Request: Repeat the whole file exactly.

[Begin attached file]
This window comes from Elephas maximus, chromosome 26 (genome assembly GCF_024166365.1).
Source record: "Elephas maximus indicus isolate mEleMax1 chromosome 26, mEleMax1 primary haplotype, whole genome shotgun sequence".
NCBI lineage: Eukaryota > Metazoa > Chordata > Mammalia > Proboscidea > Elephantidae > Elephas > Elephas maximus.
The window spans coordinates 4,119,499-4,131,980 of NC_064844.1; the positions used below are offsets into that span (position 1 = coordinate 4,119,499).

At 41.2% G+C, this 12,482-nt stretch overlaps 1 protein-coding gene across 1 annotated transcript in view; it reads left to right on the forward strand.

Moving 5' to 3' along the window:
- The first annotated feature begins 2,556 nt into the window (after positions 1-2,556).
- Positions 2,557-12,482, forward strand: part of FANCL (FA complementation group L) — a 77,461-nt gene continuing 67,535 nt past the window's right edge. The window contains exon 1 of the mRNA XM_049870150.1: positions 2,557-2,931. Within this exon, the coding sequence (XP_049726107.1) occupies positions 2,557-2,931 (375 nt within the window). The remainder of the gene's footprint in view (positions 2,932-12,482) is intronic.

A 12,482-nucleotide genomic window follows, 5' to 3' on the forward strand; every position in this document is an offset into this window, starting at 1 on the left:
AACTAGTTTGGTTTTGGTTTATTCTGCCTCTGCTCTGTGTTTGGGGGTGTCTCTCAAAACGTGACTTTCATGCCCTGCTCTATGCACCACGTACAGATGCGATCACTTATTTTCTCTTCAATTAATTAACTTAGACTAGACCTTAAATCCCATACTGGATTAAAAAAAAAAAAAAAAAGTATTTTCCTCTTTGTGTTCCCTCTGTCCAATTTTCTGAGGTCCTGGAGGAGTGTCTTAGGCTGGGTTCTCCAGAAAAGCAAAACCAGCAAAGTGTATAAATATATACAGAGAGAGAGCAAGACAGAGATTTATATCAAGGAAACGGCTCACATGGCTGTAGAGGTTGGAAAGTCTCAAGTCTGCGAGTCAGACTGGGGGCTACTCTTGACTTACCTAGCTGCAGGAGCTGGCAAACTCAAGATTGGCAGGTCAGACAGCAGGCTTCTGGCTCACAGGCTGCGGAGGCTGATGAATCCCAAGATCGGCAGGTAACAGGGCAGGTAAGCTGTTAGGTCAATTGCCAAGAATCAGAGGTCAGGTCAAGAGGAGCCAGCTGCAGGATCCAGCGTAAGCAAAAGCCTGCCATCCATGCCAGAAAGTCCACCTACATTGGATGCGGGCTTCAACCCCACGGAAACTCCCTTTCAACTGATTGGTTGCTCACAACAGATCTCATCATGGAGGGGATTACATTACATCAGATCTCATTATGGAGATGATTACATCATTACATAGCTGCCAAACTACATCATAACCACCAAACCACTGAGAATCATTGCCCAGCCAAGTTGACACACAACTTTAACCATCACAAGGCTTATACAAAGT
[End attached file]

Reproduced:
This window comes from Elephas maximus, chromosome 26 (genome assembly GCF_024166365.1).
Source record: "Elephas maximus indicus isolate mEleMax1 chromosome 26, mEleMax1 primary haplotype, whole genome shotgun sequence".
NCBI lineage: Eukaryota > Metazoa > Chordata > Mammalia > Proboscidea > Elephantidae > Elephas > Elephas maximus.
The window spans coordinates 4,119,499-4,131,980 of NC_064844.1; the positions used below are offsets into that span (position 1 = coordinate 4,119,499).

At 41.2% G+C, this 12,482-nt stretch overlaps 1 protein-coding gene across 1 annotated transcript in view; it reads left to right on the forward strand.

Moving 5' to 3' along the window:
- The first annotated feature begins 2,556 nt into the window (after positions 1-2,556).
- Positions 2,557-12,482, forward strand: part of FANCL (FA complementation group L) — a 77,461-nt gene continuing 67,535 nt past the window's right edge. The window contains exon 1 of the mRNA XM_049870150.1: positions 2,557-2,931. Within this exon, the coding sequence (XP_049726107.1) occupies positions 2,557-2,931 (375 nt within the window). The remainder of the gene's footprint in view (positions 2,932-12,482) is intronic.

A 12,482-nucleotide genomic window follows, 5' to 3' on the forward strand; every position in this document is an offset into this window, starting at 1 on the left:
AACTAGTTTGGTTTTGGTTTATTCTGCCTCTGCTCTGTGTTTGGGGGTGTCTCTCAAAACGTGACTTTCATGCCCTGCTCTATGCACCACGTACAGATGCGATCACTTATTTTCTCTTCAATTAATTAACTTAGACTAGACCTTAAATCCCATACTGGATTAAAAAAAAAAAAAAAAAGTATTTTCCTCTTTGTGTTCCCTCTGTCCAATTTTCTGAGGTCCTGGAGGAGTGTCTTAGGCTGGGTTCTCCAGAAAAGCAAAACCAGCAAAGTGTATAAATATATACAGAGAGAGAGCAAGACAGAGATTTATATCAAGGAAACGGCTCACATGGCTGTAGAGGTTGGAAAGTCTCAAGTCTGCGAGTCAGACTGGGGGCTACTCTTGACTTACCTAGCTGCAGGAGCTGGCAAACTCAAGATTGGCAGGTCAGACAGCAGGCTTCTGGCTCACAGGCTGCGGAGGCTGATGAATCCCAAGATCGGCAGGTAACAGGGCAGGTAAGCTGTTAGGTCAATTGCCAAGAATCAGAGGTCAGGTCAAGAGGAGCCAGCTGCAGGATCCAGCGTAAGCAAAAGCCTGCCATCCATGCCAGAAAGTCCACCTACATTGGATGCGGGCTTCAACCCCACGGAAACTCCCTTTCAACTGATTGGTTGCTCACAACAGATCTCATCATGGAGGGGATTACATTACATCAGATCTCATTATGGAGATGATTACATCATTACATAGCTGCCAAACTACATCATAACCACCAAACCACTGAGAATCATTGCCCAGCCAAGTTGACACACAACTTTAACCATCACAAGGCTTATACAAAGT